But there’s another word that starts with S: settling. And if we allow safety, security, and stability to rule our lives, we can end up settling. Then it gets harder to follow our dreams, take risks, or try something new.
Sometimes, it can be difficult to tell which S we’re living. That’s when we need to ask ourselves what’s driving the choices we’re making. These five questions can help:
- Are we doing it just for the money?
- Are we staying because we’re afraid we’ll lose our identity?
- Do we fear we’ll be giving up some notoriety?
- Do we worry about others’ expectations?
- Are we afraid of the uncertainty?
As questions like these come up, we can begin to reframe how we think about them. It’s a way to determine whether we’re settling — for example:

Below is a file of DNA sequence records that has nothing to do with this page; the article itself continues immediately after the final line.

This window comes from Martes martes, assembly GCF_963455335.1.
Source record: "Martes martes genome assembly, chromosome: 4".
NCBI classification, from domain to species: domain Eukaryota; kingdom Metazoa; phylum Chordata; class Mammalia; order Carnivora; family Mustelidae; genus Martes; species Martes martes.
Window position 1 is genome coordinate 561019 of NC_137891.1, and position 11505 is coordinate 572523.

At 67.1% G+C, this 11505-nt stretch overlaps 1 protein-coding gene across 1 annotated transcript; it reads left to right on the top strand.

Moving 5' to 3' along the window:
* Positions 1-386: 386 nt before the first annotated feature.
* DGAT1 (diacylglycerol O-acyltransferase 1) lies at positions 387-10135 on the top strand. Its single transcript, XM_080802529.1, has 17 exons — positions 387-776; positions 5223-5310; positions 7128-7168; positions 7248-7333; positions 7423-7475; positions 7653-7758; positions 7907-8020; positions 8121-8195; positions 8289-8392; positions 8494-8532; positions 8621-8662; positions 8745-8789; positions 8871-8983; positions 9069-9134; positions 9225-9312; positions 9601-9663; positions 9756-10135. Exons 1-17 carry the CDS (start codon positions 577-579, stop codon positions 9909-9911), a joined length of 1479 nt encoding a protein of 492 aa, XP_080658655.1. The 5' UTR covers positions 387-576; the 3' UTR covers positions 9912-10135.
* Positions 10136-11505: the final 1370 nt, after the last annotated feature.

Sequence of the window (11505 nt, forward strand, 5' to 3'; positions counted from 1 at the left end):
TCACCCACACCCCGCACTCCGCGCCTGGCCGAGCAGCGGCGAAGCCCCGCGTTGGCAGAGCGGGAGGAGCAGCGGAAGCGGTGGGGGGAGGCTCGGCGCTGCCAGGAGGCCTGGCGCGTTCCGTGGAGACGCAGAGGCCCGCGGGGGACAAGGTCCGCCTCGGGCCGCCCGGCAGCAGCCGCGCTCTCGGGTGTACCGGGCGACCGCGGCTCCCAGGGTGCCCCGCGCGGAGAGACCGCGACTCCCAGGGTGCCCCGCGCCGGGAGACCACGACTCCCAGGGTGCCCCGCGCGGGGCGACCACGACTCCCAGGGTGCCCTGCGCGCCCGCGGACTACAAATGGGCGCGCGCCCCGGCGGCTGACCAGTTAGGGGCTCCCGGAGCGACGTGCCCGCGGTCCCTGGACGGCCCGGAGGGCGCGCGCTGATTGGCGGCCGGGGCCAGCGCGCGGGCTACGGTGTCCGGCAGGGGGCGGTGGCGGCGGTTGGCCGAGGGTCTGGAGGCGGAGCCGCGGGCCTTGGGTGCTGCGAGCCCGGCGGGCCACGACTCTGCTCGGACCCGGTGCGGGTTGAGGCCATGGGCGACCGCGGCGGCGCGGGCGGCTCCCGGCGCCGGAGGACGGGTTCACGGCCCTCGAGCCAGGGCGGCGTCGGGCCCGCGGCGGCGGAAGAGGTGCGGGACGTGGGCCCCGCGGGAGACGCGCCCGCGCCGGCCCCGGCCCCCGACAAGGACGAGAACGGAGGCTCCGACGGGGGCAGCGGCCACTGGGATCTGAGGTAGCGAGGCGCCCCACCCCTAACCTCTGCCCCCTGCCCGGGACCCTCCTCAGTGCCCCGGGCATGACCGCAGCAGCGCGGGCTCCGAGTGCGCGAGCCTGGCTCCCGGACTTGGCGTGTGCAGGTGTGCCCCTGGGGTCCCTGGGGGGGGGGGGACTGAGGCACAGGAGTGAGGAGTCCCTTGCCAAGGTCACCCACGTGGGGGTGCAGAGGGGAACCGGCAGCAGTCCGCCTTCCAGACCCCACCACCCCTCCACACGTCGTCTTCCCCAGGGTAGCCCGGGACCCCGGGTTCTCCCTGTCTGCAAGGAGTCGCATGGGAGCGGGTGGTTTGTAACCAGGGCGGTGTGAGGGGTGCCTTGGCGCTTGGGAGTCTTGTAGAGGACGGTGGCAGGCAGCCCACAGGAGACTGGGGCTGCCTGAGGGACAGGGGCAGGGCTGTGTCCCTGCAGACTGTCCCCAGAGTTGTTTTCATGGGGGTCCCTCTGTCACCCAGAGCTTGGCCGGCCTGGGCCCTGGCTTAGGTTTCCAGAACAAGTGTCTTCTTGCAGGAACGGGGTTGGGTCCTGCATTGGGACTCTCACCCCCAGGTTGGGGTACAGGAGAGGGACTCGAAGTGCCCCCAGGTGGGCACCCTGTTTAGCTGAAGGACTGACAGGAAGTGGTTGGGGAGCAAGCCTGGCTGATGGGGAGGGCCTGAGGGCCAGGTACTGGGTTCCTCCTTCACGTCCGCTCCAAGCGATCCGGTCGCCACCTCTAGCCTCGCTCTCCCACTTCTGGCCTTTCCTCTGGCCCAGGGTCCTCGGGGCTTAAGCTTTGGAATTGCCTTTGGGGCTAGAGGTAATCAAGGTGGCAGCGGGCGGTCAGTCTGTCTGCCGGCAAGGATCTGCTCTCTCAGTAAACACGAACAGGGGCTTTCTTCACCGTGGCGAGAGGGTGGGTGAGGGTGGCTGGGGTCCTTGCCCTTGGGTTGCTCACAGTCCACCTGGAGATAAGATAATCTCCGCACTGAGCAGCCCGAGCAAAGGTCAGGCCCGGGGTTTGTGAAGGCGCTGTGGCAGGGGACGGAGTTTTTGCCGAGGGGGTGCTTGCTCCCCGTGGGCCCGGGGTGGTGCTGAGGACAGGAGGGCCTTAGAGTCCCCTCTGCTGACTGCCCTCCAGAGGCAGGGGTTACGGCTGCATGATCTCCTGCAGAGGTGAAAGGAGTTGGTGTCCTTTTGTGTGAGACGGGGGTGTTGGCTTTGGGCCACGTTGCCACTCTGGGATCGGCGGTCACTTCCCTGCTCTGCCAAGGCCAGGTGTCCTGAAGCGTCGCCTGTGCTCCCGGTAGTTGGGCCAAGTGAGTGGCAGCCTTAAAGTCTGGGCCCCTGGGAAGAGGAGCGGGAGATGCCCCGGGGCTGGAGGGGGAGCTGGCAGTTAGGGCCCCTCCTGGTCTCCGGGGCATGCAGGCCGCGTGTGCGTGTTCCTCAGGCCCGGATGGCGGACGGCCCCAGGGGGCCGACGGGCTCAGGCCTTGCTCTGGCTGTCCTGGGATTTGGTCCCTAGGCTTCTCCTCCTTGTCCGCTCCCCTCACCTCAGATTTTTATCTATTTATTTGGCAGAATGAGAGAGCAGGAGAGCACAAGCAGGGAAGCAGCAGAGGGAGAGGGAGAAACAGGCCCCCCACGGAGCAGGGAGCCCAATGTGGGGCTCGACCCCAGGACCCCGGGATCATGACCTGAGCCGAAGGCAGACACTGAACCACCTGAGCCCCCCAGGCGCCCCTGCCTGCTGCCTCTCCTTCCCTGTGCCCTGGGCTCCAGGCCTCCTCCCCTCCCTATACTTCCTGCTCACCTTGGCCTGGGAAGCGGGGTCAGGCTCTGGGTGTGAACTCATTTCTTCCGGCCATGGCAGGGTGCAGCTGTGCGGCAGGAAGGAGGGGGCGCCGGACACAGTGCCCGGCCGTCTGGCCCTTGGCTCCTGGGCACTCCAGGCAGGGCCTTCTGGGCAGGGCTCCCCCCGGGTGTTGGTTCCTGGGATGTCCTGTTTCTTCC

- If money is our excuse, we’ll never have enough (even when we do).
- There are people out there who have no idea what our identity means.
- Notoriety doesn’t last forever, so what’s next?
- Others’ expectations are theirs, not ours.
- Safety, security, and stability are always uncertain. Nothing is guaranteed.
The stability we’ve counted on is decreasing. In a recent Intuit Report, researchers predict that by 2020 40% of American workers will be freelancers. And the 2014 State of Independence in America Report reveals there are currently 30 million independent contractors and that there will be 40 million by 2019. For many of us, it will be a new way to live and work.
Settling is beginning to look like the equivalent of digging in our heels and stamping our feet. We’re resisting the kind of change that’s becoming the norm. In fact, thought leaders like Seth Godin would argue that this kind of scary change is what’s giving us the opportunity to pick ourselves for the work we want to do.
So where are we settling?